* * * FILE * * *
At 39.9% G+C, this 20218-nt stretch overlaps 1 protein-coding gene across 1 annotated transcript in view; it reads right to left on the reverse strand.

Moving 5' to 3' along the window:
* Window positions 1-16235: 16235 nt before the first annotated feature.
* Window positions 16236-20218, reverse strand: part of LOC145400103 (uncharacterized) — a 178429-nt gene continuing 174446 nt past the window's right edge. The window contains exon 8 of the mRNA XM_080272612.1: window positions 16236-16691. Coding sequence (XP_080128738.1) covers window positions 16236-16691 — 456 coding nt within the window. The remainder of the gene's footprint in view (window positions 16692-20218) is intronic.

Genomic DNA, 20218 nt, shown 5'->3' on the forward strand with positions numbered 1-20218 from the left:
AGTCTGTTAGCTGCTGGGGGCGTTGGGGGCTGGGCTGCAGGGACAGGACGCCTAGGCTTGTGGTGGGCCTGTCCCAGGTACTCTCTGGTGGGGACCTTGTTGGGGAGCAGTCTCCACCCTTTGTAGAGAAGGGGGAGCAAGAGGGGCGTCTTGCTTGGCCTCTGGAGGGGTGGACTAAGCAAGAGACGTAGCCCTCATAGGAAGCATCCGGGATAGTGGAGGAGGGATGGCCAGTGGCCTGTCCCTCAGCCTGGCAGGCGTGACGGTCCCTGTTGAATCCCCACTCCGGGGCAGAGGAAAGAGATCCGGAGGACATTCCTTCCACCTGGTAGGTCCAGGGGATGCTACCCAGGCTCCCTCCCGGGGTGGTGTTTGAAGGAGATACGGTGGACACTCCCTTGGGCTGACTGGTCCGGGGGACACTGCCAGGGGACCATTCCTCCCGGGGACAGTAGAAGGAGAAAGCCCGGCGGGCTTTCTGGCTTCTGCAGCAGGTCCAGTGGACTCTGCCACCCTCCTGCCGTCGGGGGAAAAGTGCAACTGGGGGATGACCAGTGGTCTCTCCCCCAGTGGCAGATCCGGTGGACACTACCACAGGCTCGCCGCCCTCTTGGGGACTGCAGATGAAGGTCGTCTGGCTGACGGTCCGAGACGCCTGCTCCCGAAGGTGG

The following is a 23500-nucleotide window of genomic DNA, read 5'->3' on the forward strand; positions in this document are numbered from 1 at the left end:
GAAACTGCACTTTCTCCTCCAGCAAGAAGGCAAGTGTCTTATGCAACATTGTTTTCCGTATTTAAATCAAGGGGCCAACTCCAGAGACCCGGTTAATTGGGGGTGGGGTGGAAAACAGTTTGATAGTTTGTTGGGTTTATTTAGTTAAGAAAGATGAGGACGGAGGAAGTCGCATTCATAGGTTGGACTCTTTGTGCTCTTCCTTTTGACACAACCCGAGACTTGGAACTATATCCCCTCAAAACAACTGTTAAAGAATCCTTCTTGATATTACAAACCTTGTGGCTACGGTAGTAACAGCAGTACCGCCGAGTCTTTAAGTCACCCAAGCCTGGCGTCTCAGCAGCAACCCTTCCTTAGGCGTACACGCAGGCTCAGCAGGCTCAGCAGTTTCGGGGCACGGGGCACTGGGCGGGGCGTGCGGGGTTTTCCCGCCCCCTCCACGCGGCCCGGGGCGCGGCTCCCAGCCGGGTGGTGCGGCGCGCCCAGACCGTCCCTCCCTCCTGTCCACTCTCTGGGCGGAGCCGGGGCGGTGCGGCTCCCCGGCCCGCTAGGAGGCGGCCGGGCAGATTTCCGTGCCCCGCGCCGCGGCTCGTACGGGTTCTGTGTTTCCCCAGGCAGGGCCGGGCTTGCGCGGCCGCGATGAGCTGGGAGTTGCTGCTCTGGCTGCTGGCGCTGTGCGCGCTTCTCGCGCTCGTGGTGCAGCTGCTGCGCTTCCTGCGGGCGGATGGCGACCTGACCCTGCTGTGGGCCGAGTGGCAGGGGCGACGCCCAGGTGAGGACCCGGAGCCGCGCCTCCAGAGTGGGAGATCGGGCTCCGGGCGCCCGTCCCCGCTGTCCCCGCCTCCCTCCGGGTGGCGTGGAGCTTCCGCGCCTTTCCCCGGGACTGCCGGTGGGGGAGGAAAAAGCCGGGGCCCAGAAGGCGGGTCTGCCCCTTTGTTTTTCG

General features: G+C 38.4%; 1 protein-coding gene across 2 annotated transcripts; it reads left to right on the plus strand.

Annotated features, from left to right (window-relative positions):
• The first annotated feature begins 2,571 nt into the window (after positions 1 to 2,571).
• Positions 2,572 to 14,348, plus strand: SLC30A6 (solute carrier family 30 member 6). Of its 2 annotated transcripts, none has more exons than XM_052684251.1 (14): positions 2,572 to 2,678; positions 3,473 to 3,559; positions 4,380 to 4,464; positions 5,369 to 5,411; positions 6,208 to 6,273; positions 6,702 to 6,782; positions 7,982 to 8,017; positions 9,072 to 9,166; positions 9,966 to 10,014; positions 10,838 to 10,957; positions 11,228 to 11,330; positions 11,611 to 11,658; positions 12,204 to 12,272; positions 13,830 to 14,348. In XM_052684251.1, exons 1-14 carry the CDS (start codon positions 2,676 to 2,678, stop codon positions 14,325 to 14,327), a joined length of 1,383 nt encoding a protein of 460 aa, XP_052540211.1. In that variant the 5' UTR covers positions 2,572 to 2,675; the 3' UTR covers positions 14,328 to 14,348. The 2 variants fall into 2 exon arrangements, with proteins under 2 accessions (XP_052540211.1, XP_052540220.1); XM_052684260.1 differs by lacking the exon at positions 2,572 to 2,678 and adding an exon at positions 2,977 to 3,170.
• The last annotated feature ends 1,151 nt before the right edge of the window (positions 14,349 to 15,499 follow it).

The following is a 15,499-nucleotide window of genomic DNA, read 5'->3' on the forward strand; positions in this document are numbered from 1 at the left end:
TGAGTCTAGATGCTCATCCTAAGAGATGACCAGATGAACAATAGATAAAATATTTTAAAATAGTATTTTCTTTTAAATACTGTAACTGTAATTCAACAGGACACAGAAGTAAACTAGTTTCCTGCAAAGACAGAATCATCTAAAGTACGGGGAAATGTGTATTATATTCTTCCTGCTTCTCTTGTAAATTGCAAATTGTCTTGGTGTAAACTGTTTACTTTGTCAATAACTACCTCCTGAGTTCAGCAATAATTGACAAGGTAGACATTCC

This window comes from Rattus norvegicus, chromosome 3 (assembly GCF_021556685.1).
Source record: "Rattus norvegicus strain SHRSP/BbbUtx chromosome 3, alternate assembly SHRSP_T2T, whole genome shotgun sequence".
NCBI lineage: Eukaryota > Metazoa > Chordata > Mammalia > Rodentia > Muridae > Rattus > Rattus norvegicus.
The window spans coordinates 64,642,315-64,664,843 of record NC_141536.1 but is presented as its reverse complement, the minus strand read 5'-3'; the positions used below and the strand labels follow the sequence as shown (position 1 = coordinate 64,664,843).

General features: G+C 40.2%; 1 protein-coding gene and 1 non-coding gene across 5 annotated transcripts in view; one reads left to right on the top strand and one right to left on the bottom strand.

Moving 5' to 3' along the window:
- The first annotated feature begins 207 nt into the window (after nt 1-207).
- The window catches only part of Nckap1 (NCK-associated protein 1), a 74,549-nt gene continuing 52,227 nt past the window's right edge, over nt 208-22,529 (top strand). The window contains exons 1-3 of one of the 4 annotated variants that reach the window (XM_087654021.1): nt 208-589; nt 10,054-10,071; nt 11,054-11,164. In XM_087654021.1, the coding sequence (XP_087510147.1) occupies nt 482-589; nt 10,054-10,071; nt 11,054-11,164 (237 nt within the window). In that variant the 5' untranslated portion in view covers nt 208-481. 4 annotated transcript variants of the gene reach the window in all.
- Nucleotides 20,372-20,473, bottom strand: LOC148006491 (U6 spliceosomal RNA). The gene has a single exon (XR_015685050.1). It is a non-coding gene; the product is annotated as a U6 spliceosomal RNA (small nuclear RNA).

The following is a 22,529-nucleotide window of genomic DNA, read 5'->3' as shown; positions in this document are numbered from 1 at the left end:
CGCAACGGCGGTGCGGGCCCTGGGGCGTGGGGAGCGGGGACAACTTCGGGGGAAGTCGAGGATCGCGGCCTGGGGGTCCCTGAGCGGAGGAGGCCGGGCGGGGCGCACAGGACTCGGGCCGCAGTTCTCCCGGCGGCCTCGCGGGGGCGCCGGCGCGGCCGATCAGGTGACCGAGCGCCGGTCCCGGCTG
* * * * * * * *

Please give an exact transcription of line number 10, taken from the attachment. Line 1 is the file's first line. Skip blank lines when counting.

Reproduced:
Annotated features, from left to right (window-relative positions):